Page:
One of the considerable advantages of living “across the pond”—in Europe and in Great Britain—is the opportunity easily to attend important Christian events of historical significance. (This privilege, by the by, we extend to you through our International Academy of Apologetics, Evangelism & Human Rights, held each summer in Strasbourg, France; be sure to consider attending this coming July: www.apologeticsacademy.eu
Thus, in August of this last summer, Professor Craig Parton (the Academy’s American director) and I, accompanied by our wives and two dear French friends, attended the famed Oberammergau Passion Play. This dramatic production, setting forth in words, tableaux, and music the biblical account of Our Lord’s crucifixion and resurrection, has been performed annually by the inhabitants of a little, fairy-talelike Bavarian village ever since 1634. The previous year, the area had been decimated by the plague, and the villagers promised that if they were spared they would perform such a play in perpetuity. A child of the village will appear as one of the Palm Sunday crowd; later, he or she will take an adult part, and finally, perhaps, in old age play the role of Simeon or Anna In 1970, 1980, and 1984 (a special anniversary year season), I brought groups of American Christians to the Play, and my wife and I attended again in l990. The 2000 performance, then, was the fifth time I have seen this remarkable testimony to the central events of the gospel story.
Of course, there has been fussing and fuming from non-Christians every Passion Play season. In particular, Jewish anti-defamation organisations and the politically correct have screamed that the Play is anti-semitic. Their argument rests essentially on the text references to “the Jews” having rejected Jesus as the Messiah. The problem here is that the Play text follows, almost slavishly, the Gospel of John, where such phraseology is employed. It does not seem to occur to the critics that the expression, “the Jews”, can hardly mean all those of Jewish race, since Jesus and His followers were themselves genuine Jews!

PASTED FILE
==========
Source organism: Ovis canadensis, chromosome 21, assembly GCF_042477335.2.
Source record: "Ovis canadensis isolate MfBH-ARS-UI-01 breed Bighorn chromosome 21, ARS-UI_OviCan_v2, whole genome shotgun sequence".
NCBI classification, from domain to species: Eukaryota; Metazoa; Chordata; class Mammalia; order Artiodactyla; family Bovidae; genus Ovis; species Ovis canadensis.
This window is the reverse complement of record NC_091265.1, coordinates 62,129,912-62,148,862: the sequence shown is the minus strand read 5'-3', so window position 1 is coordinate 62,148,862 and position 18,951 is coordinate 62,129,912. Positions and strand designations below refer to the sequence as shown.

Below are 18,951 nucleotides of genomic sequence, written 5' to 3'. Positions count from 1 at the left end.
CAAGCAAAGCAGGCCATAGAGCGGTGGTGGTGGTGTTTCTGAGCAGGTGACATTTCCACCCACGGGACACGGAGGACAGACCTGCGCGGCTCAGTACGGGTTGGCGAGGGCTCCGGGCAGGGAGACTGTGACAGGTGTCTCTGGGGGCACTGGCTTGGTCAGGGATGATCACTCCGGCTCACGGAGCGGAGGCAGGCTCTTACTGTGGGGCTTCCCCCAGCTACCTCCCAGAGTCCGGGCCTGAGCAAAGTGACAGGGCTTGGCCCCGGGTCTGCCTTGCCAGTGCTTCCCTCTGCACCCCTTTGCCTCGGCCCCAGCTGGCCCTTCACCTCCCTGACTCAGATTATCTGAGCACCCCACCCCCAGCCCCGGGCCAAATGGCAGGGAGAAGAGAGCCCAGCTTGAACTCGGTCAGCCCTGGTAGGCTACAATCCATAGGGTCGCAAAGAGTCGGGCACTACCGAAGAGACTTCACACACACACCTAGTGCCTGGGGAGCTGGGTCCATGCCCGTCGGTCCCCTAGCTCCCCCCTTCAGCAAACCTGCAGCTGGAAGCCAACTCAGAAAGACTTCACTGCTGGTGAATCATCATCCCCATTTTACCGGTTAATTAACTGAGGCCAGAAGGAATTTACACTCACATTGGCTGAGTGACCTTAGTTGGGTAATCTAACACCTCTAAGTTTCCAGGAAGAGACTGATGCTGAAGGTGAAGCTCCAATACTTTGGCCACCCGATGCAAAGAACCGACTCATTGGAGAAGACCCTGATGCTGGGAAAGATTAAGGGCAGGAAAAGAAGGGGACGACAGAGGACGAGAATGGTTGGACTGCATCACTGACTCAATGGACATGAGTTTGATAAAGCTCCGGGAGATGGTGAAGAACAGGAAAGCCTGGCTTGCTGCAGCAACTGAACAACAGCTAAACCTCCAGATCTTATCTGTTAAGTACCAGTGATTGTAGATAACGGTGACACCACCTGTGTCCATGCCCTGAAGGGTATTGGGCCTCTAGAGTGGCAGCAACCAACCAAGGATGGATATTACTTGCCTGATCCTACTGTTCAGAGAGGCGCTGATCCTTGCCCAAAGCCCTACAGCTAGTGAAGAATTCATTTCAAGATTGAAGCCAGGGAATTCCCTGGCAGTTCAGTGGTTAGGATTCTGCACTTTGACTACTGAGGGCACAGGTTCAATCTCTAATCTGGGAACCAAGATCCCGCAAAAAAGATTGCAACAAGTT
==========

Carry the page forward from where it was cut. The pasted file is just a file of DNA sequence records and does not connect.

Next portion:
Some editorial concessions and expansions were made in the 2000 text to deflect such criticisms. For example, the number of Old Testament references has been increased and Gamaliel is introduced as a believing member of the Jewish High Council, making such declarations as: “But I confess: According to his own way, the one whom you condemn serves the God of our fathers. He believes everything written in the Law and the Prophets, and has the same hopeful faith in God that many among us here share as well.” But, fortunately, the recent editors of the late-19th century Daisenberger script did not dilute the Johannine message for the sake of keeping everyone happy.
A few particularly striking illustrations for the edification of all of us:
From the opening Prelude:
Merciful God, you sent your only Son
to raise sinners from despair
Jesus, Savior! To restore us to life
you were our friend unto death
Act X (the Crucifixion):Nailed to the cross,
the Son of Man is raised!
In tbe serpent on Moses’ staff
the cross already pre-exists:
From the bites of venomous snakes
that bronze serpent saved the people.
In the same way, there will flow for us
bliss and salvation from the cross.Act XI (the Resurrection):The lamb is dead [original German text: was slain]. The earth enfolds the Holy One.But weeping and pain, sadness and lamentation will flee
for the Lord casts death into the flaming sea
and steps on the serpent’s head!
He frees his beloved son from the prison of death.
Forcefully he breaks open the gate. Out of the darkness of night
the anointed one arises in majesty and brilliant light
and leads us toward the source
from which life’s waters course.Closing soprano solo and chorus:Praise to you, who vanquished death